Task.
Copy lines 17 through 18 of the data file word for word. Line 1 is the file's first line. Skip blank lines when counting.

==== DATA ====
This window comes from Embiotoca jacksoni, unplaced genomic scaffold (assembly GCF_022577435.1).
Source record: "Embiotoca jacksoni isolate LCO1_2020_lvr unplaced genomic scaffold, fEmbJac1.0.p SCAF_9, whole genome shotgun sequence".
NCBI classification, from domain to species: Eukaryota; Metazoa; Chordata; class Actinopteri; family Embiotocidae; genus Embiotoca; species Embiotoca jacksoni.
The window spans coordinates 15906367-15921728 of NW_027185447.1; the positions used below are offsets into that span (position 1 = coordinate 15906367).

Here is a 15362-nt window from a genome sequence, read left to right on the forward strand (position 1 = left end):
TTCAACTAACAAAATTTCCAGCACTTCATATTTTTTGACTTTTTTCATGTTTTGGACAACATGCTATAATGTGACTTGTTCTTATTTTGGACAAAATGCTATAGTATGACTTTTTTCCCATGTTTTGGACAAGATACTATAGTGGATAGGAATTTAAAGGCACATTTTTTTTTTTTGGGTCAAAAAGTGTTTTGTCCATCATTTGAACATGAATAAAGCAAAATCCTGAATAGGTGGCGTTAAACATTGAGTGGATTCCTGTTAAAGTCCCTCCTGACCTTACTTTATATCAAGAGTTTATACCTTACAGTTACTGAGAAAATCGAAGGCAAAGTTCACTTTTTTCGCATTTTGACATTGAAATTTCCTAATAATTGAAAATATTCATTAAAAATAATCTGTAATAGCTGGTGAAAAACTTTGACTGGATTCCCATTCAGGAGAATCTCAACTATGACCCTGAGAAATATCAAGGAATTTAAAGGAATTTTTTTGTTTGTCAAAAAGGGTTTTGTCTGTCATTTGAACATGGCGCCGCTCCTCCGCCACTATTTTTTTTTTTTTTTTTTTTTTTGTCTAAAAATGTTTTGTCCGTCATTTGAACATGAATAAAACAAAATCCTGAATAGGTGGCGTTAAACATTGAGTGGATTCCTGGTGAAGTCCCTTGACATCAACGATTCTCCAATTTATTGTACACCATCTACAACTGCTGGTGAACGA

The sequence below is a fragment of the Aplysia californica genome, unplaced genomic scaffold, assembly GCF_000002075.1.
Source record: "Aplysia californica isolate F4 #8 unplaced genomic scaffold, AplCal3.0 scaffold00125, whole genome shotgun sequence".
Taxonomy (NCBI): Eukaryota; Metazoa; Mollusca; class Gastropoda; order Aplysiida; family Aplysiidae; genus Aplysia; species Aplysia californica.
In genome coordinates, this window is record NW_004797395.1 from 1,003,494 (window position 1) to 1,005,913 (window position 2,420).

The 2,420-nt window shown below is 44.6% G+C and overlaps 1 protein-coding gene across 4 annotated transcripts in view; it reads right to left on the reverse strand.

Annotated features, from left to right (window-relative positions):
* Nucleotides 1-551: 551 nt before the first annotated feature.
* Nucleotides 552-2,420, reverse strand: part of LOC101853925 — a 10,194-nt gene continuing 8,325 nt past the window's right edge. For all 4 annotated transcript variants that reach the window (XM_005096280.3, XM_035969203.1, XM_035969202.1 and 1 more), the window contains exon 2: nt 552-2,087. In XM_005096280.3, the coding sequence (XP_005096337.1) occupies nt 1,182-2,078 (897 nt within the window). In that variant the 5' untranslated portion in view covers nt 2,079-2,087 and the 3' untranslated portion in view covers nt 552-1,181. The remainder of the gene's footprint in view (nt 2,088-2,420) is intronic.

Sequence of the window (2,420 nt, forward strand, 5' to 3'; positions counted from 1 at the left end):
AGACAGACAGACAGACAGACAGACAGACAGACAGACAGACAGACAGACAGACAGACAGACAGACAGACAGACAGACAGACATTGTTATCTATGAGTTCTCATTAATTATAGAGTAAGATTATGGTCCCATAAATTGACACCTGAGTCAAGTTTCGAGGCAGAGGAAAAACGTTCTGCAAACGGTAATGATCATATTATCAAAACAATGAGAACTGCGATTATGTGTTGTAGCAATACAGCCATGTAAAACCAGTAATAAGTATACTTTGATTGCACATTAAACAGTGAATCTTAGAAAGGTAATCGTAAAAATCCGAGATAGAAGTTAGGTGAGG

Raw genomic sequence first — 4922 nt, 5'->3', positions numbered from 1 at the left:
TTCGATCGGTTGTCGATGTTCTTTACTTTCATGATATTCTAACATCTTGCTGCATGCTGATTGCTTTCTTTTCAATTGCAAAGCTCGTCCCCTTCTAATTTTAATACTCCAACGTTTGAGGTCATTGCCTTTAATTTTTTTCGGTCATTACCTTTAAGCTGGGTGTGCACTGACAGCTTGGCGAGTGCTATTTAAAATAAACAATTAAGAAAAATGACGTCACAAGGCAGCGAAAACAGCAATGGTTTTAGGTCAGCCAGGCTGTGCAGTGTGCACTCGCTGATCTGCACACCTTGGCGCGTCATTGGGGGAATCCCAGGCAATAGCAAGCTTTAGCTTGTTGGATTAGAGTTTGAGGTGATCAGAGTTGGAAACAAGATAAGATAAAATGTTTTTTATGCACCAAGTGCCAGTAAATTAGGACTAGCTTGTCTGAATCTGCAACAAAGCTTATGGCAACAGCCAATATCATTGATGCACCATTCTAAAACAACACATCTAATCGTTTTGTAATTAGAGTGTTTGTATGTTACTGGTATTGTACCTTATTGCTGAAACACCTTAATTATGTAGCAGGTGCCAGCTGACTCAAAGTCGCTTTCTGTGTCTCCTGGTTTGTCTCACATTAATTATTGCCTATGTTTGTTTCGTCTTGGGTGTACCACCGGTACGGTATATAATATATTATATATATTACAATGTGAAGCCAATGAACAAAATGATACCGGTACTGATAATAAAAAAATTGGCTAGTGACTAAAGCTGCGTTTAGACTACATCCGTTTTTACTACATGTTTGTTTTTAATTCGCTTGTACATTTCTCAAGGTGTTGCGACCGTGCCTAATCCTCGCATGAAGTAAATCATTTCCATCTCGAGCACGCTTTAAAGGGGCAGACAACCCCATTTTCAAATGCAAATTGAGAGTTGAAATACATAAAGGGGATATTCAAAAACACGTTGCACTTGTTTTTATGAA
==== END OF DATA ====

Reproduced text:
Raw genomic sequence first — 4922 nt, 5'->3', positions numbered from 1 at the left:
TTCGATCGGTTGTCGATGTTCTTTACTTTCATGATATTCTAACATCTTGCTGCATGCTGATTGCTTTCTTTTCAATTGCAAAGCTCGTCCCCTTCTAATTTTAATACTCCAACGTTTGAGGTCATTGCCTTTAATTTTTTTCGGTCATTACCTTTAAGCTGGGTGTGCACTGACAGCTTGGCGAGTGCTATTTAAAATAAACAATTAAGAAAAATGACGTCACAAGGCAGCGAAAACAGCAATGGTTTTAGGTCAGCCAGGCTGTGCAGTGTGCACTCGCTGATCTGCACACCTTGGCGCGTCATTGGGGGAATCCCAGGCAATAGCAAGCTTTAGCTTGTTGGATTAGAGTTTGAGGTGATCAGAGTTGGAAACAAGATAAGATAAAATGTTTTTTATGCACCAAGTGCCAGTAAATTAGGACTAGCTTGTCTGAATCTGCAACAAAGCTTATGGCAACAGCCAATATCATTGATGCACCATTCTAAAACAACACATCTAATCGTTTTGTAATTAGAGTGTTTGTATGTTACTGGTATTGTACCTTATTGCTGAAACACCTTAATTATGTAGCAGGTGCCAGCTGACTCAAAGTCGCTTTCTGTGTCTCCTGGTTTGTCTCACATTAATTATTGCCTATGTTTGTTTCGTCTTGGGTGTACCACCGGTACGGTATATAATATATTATATATATTACAATGTGAAGCCAATGAACAAAATGATACCGGTACTGATAATAAAAAAATTGGCTAGTGACTAAAGCTGCGTTTAGACTACATCCGTTTTTACTACATGTTTGTTTTTAATTCGCTTGTACATTTCTCAAGGTGTTGCGACCGTGCCTAATCCTCGCATGAAGTAAATCATTTCCATCTCGAGCACGCTTTAAAGGGGCAGACAACCCCATTTTCAAATGCAAATTGAGAGTTGAAATACATAAAGGGGATATTCAAAAACACGTTGCACTTGTTTTTATGAA